The approval of final indirect rates does not change any monetary ceiling, contract obligation, specific cost allowance or disallowance provided for in the contract, or availability of program funding.

Future Budgets

Rates developed from this submission set the stage for future budgets, provisional billing rates, forward pricing rate agreement (FPRA), etc.

When Is the Incurred Cost Proposal Due?

Within six (6) months of contractor’s fiscal year end – June 30th for contractors with a calendar fiscal year end of December 31.

“The Contractor shall submit an adequate final indirect cost rate proposal to the Contracting Officer (or cognizant Federal agency official) and auditor within the 6-month period following the expiration of each of its fiscal years. Reasonable extensions, for exceptional circumstances only, may be requested in writing by the Contractor and granted in writing by the Contracting Officer. The Contractor shall support its proposal with adequate supporting data.” FAR 52.216-7(d)(2)(i)

Reminders & Notifications

You may never receive any notification from the government. The burden of responsibility is on the contractor to read the contract(s) and submit required documents. We often encounter clients who were unaware of the requirement to submit an incurred cost proposal. Many did not read or understand all of the clauses in their contract. Sometimes the oversight was due to a change in personnel and failure to properly document requirements. Other clients have been told by a contracting officer or prime contractor that they did not have to submit an incurred cost proposal.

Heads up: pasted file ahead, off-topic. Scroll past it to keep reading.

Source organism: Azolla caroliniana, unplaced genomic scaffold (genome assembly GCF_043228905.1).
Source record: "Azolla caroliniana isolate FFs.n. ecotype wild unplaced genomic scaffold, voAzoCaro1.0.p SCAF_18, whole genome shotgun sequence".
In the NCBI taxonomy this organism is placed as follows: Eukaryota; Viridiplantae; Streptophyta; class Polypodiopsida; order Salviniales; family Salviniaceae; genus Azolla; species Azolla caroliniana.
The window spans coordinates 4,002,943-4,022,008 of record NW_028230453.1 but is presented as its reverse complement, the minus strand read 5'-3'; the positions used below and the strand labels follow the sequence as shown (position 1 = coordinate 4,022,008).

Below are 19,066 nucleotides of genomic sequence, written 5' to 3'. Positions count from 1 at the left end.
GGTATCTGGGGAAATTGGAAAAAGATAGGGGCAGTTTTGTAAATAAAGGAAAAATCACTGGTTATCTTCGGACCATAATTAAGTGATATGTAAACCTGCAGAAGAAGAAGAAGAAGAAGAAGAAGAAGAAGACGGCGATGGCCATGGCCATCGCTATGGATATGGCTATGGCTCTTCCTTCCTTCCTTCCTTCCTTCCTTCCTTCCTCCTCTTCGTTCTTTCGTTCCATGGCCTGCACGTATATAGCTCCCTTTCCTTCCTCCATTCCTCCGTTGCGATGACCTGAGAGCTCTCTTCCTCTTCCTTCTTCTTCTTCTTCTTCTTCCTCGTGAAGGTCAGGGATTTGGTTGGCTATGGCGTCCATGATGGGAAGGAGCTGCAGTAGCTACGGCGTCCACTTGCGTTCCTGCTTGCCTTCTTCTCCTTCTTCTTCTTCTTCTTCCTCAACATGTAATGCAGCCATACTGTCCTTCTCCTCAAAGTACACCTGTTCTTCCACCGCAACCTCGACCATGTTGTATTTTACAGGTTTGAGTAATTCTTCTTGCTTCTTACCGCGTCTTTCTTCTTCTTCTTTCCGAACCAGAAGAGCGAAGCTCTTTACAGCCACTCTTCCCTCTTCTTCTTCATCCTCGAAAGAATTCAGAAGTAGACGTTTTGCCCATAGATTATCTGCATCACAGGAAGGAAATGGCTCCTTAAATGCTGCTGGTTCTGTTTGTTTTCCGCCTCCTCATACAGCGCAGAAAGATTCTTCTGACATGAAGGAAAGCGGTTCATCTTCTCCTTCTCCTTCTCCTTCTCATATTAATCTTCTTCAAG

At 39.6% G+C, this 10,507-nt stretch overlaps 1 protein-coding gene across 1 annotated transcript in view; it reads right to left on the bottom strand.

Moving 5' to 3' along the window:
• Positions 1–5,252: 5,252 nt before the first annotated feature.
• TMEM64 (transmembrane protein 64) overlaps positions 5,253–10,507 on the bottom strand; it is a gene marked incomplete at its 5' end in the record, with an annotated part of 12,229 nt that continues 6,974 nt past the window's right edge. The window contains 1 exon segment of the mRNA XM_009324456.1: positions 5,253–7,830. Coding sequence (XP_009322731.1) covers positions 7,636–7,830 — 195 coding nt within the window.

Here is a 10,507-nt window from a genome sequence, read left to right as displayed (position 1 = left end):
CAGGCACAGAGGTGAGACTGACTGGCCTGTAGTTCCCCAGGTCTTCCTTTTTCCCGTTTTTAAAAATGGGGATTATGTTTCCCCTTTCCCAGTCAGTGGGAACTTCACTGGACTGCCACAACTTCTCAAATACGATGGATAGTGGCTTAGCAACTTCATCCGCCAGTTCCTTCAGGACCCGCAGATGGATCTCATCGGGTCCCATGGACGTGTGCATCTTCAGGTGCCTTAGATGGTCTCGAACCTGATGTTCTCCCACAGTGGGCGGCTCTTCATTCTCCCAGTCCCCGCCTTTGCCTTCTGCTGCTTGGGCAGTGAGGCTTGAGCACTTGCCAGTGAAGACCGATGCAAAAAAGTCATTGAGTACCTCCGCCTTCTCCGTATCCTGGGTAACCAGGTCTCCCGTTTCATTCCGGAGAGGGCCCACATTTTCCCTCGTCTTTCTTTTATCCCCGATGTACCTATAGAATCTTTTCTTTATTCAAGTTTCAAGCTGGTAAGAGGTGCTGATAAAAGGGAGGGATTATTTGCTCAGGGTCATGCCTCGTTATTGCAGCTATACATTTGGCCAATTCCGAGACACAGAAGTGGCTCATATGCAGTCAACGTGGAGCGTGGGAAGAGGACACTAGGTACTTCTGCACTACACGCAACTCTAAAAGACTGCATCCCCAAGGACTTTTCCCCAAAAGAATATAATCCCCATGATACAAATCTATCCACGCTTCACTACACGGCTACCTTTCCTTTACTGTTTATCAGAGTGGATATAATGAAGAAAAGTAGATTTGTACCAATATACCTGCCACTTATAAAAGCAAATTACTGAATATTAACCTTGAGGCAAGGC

Note that a contractor may have multiple requirements across multiple contracts or awards to submit an incurred cost proposal. You cannot rely on the feedback from a single contracting officer or prime contractor who is unaware of other contracts or awards requiring an incurred cost proposal. They may be simply providing feedback on their specific contract or award.

Another important note is the lack of a single contract management system for the Government. There is no single source of all contracts and clauses applicable to any specific contractor. In other words, there is no system triggering the Government to send any reminders or notifications regarding the requirement for an incurred cost proposal. Compliance with all contract terms and conditions is ultimately the contractor’s responsibility.

Delays & Delinquency

Once the submission becomes six (6) months overdue (one year after the end of the fiscal year) and no extension has been granted by the Contracting Officer, the DCAA auditor may provide the CO with unilateral rate recommendations. As a result, the Contracting Officer can make a unilateral determination as authorized by FAR 42.703-2(c)(1) and FAR 42.705(c)(1).